Bespoke Processors: A New Path to Cheap Chips

Engineers can cut size and power in half by stripping away unused logic gates from general-⁠purpose microcontrollers

4 min read
Photo: iStockphoto
Photo: iStockphoto

“Processors are overdesigned for most applications," says Rakesh Kumar, an associate professor of electrical and computer engineering at the University of Illinois. It's a well-known and necessary truth: In order to have programmability and flexibility, there's simply going to be more stuff on a processor than any one application will use. That's especially true of the type of ultralow-power microcontrollers that drive the newest embedded computing platforms such as wearables and Internet of Things sensors. These are often running one fairly simple application and nothing else (not even an operating system), meaning that a large fraction of the circuits on a chip never, ever see a single bit of data.

Kumar, University of Minnesota assistant professor John Sartori (formerly a student of Kumar's), and their students decided to do something about all that waste. Their solution is a method that starts by looking at the design of a general-purpose microcontroller. They came up with a rapid way of identifying which individual logic gates are never engaged for the application it's going to run. They then strip away all those excess gates. The result is what Kumar calls a “bespoke processor." It's a physically smaller, less⁠-⁠complex version of the original microcontroller, designed to perform only the application needed. Kumar and Sartori detailed the bespoke processor project in June at the 44th International Symposium on Computer Architecture, in Toronto.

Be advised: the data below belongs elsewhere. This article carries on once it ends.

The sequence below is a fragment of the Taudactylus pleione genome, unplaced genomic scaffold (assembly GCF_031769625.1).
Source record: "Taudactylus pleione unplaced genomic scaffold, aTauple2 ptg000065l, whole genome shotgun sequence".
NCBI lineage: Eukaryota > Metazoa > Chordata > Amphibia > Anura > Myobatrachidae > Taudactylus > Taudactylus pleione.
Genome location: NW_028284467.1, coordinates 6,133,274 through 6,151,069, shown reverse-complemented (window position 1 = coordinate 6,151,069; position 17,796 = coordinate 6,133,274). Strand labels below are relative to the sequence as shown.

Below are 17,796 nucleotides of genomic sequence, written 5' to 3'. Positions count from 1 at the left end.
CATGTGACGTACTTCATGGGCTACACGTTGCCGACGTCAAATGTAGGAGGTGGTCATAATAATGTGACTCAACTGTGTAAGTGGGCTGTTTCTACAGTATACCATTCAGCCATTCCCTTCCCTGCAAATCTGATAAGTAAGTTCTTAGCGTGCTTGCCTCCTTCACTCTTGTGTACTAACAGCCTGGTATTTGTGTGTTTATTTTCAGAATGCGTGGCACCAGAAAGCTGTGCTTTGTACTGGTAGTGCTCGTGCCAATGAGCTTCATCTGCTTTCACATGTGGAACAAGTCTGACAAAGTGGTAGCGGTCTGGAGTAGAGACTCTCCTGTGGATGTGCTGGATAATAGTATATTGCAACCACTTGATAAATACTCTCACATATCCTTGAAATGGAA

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Two Startups Are Bringing Fiber to the Processor

Avicena’s blue microLEDs are the dark horse in a race with Ayar Labs’ laser-based system

5 min read
Diffuse blue light shines from a patterned surface through a ring. A blue cable leads away from it.

Avicena’s microLED chiplets could one day link all the CPUs in a computer cluster together.

Avicena

If a CPU in Seoul sends a byte of data to a processor in Prague, the information covers most of the distance as light, zipping along with no resistance. But put both those processors on the same motherboard, and they’ll need to communicate over energy-sapping copper, which slow the communication speeds possible within computers. Two Silicon Valley startups, Avicena and Ayar Labs, are doing something about that longstanding limit. If they succeed in their attempts to finally bring optical fiber all the way to the processor, it might not just accelerate computing—it might also remake it.

Both companies are developing fiber-connected chiplets, small chips meant to share a high-bandwidth connection with CPUs and other data-hungry silicon in a shared package. They are each ramping up production in 2023, though it may be a couple of years before we see a computer on the market with either product.

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